An online health database system: that interlinks all facilities within—and even outside—the network, that interoperates with cellular phone technology to maximize access and portability of health data, and that facilitates appointment scheduling, patient management, and patient monitoring.

  • Operation manuals
    The dynamic (i.e., not one-shot) development of locally-contextualized (i.e., not generic) SDN operation manuals.

  • Network-wide facility development
    Comprehensive health facility development, financing and maintenance to ensure that appropriate services are available in the appropriate facilities.

  • Geographically isolated and disadvantaged areas
    Prioritization of geographically isolated and disadvantaged areas in the SDN implementation scheme.

  • PhilHealth
    PhilHealth as lone payer for individual-based services, and additional PhilHealth coverage or special benefit packages for referrals, telemedicine consultation/management, and SDN utilization.

  • Dedicated human resources for health
    Human resources for health whose sole responsibility is the efficient implementation of SDN operations.

  • Public-private partnership
    Incentivized public-private partnerships within SDNs.

  • Research and education
    Generation and development of a system of knowledge on SDNs for inclusion in medical and allied medical curricula, and for the formulation of evidence-based practice guidelines for health care practitioners.

  • Regulation of the networks
    Monitoring and audit mechanisms in order to regulate the standards of SDN operations.

The effective operation of SDNs can facilitate the efficient implementation of universal health care. Encouraging health facilities to work together within a network or a system, as in an SDN, promotes inclusion. Espousing inclusion in health care delivery assures the protection and promotion of everyone’s right to health.



We would like to thank Dr Lady Jedfeliz Molleno of the Department of Health Regional Office XI, as well as Dr Maria Elinore Alba-Concha, Dr Fitzgerald Arancel, and Dr Christine May Astudillo of Southern Philippines Medical Center, for their valuable inputs on the features of service delivery networks.

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Competing interests

None declared

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This is an Open Access article licensed under the Creative Commons Attribution-NonCommercial 4.0 International License, which allows others to share and adapt the work, provided that derivative works bear appropriate citation to this original work and are not used for commercial purposes. To view a copy of this license, visit http://creativecommons.org/licenses/by-nc/4.0/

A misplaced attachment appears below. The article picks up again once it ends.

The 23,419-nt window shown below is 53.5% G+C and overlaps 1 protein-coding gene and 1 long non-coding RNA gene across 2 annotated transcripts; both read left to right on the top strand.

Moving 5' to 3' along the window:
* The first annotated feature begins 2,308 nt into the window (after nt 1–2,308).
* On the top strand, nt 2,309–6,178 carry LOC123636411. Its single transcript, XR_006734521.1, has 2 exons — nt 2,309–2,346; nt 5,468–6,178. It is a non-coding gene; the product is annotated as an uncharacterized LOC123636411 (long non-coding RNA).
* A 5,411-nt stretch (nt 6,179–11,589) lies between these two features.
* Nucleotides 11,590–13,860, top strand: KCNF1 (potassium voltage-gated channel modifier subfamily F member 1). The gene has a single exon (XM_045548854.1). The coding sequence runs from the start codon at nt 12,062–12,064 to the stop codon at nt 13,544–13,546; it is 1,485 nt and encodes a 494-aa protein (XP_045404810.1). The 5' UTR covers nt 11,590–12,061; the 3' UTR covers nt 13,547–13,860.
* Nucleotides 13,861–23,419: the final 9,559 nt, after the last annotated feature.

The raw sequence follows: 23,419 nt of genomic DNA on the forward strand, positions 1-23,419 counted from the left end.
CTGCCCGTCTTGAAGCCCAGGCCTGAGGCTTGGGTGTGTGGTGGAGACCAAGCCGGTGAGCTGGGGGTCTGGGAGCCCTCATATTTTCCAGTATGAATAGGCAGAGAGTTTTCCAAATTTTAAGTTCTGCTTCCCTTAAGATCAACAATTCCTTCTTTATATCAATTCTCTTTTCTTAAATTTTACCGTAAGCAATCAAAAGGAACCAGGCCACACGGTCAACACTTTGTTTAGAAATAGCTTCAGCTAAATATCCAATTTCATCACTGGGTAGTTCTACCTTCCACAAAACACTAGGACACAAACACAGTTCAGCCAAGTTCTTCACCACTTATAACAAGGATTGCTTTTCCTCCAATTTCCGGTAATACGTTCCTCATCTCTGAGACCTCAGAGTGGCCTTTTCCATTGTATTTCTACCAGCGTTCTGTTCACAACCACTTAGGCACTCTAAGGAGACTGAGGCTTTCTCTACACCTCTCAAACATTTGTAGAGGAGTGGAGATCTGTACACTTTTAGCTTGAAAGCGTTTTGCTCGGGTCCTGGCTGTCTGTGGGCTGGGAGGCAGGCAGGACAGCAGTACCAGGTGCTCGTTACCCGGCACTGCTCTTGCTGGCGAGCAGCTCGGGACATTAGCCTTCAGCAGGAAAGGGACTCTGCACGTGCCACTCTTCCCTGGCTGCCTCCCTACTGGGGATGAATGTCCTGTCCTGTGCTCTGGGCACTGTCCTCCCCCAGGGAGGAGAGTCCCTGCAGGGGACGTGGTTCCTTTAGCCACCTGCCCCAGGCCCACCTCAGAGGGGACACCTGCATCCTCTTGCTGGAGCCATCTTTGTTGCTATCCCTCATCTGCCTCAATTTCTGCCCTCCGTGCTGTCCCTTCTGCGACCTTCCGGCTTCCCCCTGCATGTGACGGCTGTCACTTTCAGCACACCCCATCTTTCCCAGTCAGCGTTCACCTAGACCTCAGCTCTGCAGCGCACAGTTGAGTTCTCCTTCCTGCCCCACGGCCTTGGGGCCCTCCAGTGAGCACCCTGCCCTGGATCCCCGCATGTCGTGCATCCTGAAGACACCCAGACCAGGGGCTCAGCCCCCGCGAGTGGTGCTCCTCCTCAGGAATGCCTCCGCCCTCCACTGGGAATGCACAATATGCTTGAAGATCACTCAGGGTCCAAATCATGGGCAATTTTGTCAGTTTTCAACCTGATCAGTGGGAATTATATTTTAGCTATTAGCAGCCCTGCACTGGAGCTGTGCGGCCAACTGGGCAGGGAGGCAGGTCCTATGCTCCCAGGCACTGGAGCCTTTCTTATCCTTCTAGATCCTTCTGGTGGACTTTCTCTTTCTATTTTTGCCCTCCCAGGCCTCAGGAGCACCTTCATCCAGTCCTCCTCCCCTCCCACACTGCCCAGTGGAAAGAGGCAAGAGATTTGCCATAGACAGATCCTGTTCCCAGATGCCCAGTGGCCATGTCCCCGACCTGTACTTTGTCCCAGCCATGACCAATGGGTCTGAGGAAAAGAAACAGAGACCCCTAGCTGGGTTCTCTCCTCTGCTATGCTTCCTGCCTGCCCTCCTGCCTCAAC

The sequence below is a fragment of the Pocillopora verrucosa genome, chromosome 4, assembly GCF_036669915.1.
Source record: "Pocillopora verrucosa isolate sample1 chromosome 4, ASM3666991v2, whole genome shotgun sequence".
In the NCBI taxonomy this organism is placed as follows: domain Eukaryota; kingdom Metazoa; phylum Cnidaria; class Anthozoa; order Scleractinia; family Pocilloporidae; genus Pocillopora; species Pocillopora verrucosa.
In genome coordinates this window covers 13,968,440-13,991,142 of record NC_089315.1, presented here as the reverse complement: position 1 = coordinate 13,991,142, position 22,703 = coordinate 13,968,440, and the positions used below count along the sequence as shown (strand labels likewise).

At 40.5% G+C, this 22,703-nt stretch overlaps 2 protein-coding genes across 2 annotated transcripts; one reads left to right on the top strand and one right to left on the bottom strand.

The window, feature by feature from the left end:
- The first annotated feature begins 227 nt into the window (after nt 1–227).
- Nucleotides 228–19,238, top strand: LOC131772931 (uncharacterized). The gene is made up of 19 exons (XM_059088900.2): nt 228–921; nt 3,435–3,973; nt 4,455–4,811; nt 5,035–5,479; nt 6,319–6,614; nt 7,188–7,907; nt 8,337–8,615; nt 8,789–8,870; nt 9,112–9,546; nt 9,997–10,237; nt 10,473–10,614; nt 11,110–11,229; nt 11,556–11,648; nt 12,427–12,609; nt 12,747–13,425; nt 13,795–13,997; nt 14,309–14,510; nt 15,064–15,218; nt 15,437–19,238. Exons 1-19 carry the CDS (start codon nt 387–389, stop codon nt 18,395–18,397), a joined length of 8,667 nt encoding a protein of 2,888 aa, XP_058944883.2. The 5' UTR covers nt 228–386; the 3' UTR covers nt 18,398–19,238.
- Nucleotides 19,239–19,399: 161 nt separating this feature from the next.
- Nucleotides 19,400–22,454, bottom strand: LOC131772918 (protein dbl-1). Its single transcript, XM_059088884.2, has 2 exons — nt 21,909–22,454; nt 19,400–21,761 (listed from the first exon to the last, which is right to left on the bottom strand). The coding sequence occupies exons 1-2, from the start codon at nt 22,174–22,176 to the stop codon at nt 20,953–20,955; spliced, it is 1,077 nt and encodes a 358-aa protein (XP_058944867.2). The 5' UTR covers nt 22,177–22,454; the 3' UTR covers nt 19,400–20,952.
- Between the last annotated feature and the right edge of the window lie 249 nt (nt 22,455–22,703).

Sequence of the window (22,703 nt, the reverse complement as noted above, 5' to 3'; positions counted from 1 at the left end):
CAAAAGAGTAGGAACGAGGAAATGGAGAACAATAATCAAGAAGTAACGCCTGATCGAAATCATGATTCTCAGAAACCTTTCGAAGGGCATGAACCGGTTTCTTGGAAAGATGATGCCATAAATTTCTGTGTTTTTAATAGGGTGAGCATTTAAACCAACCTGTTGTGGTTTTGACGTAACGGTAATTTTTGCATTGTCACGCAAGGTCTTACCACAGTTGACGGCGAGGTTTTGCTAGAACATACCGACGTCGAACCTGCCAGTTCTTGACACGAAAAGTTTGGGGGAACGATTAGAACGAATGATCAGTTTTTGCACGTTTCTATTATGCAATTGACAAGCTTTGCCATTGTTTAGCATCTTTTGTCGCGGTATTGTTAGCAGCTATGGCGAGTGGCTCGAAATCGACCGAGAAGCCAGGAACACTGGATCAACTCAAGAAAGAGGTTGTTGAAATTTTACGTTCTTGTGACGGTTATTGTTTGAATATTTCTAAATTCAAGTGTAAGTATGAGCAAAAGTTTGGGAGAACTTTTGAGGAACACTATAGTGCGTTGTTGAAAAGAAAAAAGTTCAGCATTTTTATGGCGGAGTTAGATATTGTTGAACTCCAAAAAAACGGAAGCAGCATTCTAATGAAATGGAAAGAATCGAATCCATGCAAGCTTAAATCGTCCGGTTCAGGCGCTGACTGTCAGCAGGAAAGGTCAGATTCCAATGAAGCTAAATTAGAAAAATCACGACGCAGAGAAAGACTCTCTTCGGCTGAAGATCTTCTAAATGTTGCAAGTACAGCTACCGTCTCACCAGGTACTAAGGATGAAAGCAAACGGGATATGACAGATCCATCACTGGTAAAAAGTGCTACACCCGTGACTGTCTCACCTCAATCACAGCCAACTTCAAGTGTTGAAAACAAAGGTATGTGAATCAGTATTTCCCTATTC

1. Department of Health. Implementing Health Reforms for Rapid Reduction of Maternal and Neonatal Mortality, Administrative Order No. 2008-0029 (2008 September 9).

2. Department of Health. Implementing Rules and Regulations of Republic Act No. 10354 (The Responsible Parenthood and Reproductive Health Act of 2012), Memorandum Circular No. 2013-0011 (2013 March 21).

3. Department of Health. Adoption of the Guidelines in Establishing Service Delivery Network, Department Memorandum No. 2014-0313 (2014 October 27).

4. Department of Health. Defining the Service Delivery Networks (SDNs) For Universal Health Care or Kalusugan Pangkahalatan, Administrative Order No. 2014-0046 (2017 December 29).

5. Department of Health. Framework for Redefining Service Delivery Networks (SDN), Administrative Order No. 2017-0014 (2017 August 09).

6. Department of Health. The Aquino Health Agenda: Achieving Universal Health Care for All Filipinos, Administrative Order No. 2010-0036 (2010 December 16).

7. Bataan General Hospital and Medical Center [Internet]. Service Delivery Network [cited 2019 July 19]. Available from: http://bataangeneralhospital.doh.gov.ph/index.php/service-delivery-network

8. Cordillera Maternal and Child Health. National Disseminaton Forum Good Practices Booklet: Reducing Maternal and Child Mortality in the Cordillera. Baguio: Bataan General Hospital and Medical Center; 2017.

9. AIDS Society of the Philippines. Service Delivery Network for people living with HIV (PLHIV) launched in Quezon City. 2014 January 16 [cited 2019 July 19]. In: AIDS Society of the Philippines [Internet]. c2012. Available from: https://www.aidsphil.org/2014/01/service-delivery-network-for-people-living-with-hiv-plhiv-launched-in-quezon-city/

10. Department of Health. Criteria for an organized province-/city-wide health system [unpublished PowerPoint presentation]. Davao: Department of Health; 2019.

Copyright © 2019 AS Concha.


July 31, 2019

Volume 5 Issue 1 (2019)